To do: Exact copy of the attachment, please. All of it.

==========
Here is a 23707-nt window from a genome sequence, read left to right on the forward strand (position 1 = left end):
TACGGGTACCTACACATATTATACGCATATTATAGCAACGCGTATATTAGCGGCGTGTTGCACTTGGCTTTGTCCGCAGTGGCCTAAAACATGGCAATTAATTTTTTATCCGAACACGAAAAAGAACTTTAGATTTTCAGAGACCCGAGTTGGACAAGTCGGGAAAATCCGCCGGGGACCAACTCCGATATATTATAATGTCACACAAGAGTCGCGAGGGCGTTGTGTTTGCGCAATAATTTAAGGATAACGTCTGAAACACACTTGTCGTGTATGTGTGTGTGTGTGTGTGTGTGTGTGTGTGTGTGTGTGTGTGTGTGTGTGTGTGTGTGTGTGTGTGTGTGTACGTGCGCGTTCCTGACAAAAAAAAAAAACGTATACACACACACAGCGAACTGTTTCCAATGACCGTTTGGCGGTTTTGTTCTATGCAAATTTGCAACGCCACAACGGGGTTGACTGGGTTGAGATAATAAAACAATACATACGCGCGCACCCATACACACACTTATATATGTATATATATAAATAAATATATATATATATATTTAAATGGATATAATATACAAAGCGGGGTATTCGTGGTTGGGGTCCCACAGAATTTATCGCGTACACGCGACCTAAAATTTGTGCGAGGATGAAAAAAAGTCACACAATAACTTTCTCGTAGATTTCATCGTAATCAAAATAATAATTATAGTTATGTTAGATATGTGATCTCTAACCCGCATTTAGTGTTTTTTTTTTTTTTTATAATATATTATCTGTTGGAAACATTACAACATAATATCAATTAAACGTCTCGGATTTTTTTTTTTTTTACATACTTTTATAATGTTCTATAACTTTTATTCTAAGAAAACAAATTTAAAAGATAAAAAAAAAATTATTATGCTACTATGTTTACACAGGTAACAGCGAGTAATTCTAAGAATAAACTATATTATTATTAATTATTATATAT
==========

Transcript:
Here is a 23707-nt window from a genome sequence, read left to right on the forward strand (position 1 = left end):
TACGGGTACCTACACATATTATACGCATATTATAGCAACGCGTATATTAGCGGCGTGTTGCACTTGGCTTTGTCCGCAGTGGCCTAAAACATGGCAATTAATTTTTTATCCGAACACGAAAAAGAACTTTAGATTTTCAGAGACCCGAGTTGGACAAGTCGGGAAAATCCGCCGGGGACCAACTCCGATATATTATAATGTCACACAAGAGTCGCGAGGGCGTTGTGTTTGCGCAATAATTTAAGGATAACGTCTGAAACACACTTGTCGTGTATGTGTGTGTGTGTGTGTGTGTGTGTGTGTGTGTGTGTGTGTGTGTGTGTGTGTGTGTGTGTGTGTGTGTGTACGTGCGCGTTCCTGACAAAAAAAAAAAACGTATACACACACACAGCGAACTGTTTCCAATGACCGTTTGGCGGTTTTGTTCTATGCAAATTTGCAACGCCACAACGGGGTTGACTGGGTTGAGATAATAAAACAATACATACGCGCGCACCCATACACACACTTATATATGTATATATATAAATAAATATATATATATATATTTAAATGGATATAATATACAAAGCGGGGTATTCGTGGTTGGGGTCCCACAGAATTTATCGCGTACACGCGACCTAAAATTTGTGCGAGGATGAAAAAAAGTCACACAATAACTTTCTCGTAGATTTCATCGTAATCAAAATAATAATTATAGTTATGTTAGATATGTGATCTCTAACCCGCATTTAGTGTTTTTTTTTTTTTTTATAATATATTATCTGTTGGAAACATTACAACATAATATCAATTAAACGTCTCGGATTTTTTTTTTTTTTACATACTTTTATAATGTTCTATAACTTTTATTCTAAGAAAACAAATTTAAAAGATAAAAAAAAAATTATTATGCTACTATGTTTACACAGGTAACAGCGAGTAATTCTAAGAATAAACTATATTATTATTAATTATTATATAT